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Published on: 01/07/2011

Dr Nyarko explained that WASHCost is an action research project that researches the life-cycle costs of water, sanitation and hygiene (WASH) services in rural and peri-urban areas in four countries including Ghana. He said the rationale behind the research work is to stimulate the use of cost information to improve governance and decision making at all levels of the sector to ensure sustainability of WASH projects.

He continued that, to be able to understand what truly constitute the cost of delivering sustainable WASH services it is important to look, not only at the initial capital investment costs in providing the WASH services like boreholes or latrines, but also other related cost in order to get the actual cost of service delivery to ensure service sustainability.

‘To help understand this other related cost elements, WASHCost project has developed a framework for assessing and understanding these other cost components which are not considered  when costing service delivery’ and this is where the Life Cycle Cost Approach comes in. The Life-cycle costs (LCC), refer to the total costs of ensuring adequate water, sanitation and hygiene (WASH) services to a specific population in a determined geographical area which must be for a lifetime and not just for some few years.

Dr Nyarko gave the components of the Life Cycle Cost to include: firstly, Capital expenditure (CapEx), which is the initial capital invested in constructing the facility. Secondly, Operational and minor maintenance expenditure (OpEx)-cost on minor repairs, labour, fuel, chemicals, materials, or regular purchases of bulk water. Thirdly, Capital maintenance expenditure (CapManEx) which is typically infrequent but a relatively higher expenditure on large items like replacing pumps of storage tanks or occasional emptying of latrines. Fourthly, Expenditure on Direct Support (ExpDS)-Expenditure on support to local-level service providers, users or user groups. Fifthly, Expenditure on Indirect Support (ExpIDS) like planning and policy-making, developing and maintaining frameworks and institutional arrangements, capacity-building for professionals and technicians. And lastly, Cost of capital (CoC)–like the interest on borrowed capital for service.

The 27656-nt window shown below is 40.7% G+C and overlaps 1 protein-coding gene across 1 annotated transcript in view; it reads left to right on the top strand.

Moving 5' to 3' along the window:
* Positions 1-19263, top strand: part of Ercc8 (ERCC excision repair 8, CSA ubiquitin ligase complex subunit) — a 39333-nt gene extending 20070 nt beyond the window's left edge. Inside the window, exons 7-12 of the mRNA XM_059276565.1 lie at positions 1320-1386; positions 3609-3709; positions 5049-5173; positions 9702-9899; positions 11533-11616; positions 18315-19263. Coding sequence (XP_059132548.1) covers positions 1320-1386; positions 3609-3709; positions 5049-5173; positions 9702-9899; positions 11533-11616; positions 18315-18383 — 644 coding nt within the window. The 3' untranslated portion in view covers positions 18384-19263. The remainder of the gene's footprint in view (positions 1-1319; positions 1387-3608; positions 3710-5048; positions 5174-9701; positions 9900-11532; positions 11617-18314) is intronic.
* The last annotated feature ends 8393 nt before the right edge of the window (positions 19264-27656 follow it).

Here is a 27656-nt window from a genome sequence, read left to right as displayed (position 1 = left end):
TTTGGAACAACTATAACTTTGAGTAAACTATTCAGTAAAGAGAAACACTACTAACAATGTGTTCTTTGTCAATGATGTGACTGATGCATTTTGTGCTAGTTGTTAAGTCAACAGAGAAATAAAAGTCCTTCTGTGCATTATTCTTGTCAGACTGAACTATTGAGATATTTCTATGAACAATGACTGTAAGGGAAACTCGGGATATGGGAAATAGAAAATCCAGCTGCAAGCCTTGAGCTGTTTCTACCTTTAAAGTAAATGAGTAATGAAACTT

Dr Nyarko disclosed that efforts at increasing water supply levels at rural areas are thwarted mainly because at any given moment 30 percent of the systems in the rural areas are non-functional. This he attributed to non-inclusion of capital maintenance costs in budgeting, low operation and maintenance allocations, poor cost recovery, poor WASH sector governance and the absence of lifecycle planning for the systems.

He said the LCCA could be put to many uses, including to determine appropriate cost for activities of Community Led Total Sanitation (CLTS), to provide inputs in the activities of the District Water and Sanitation Planning (DWSP) and used as a benchmark to cost against service delivered and actual service received.

Dr Nyarko concluded by calling on the WASH sector to consider using LCCA to support planning, budgeting and implementation of sector activities.

WASHCost Project Ghana

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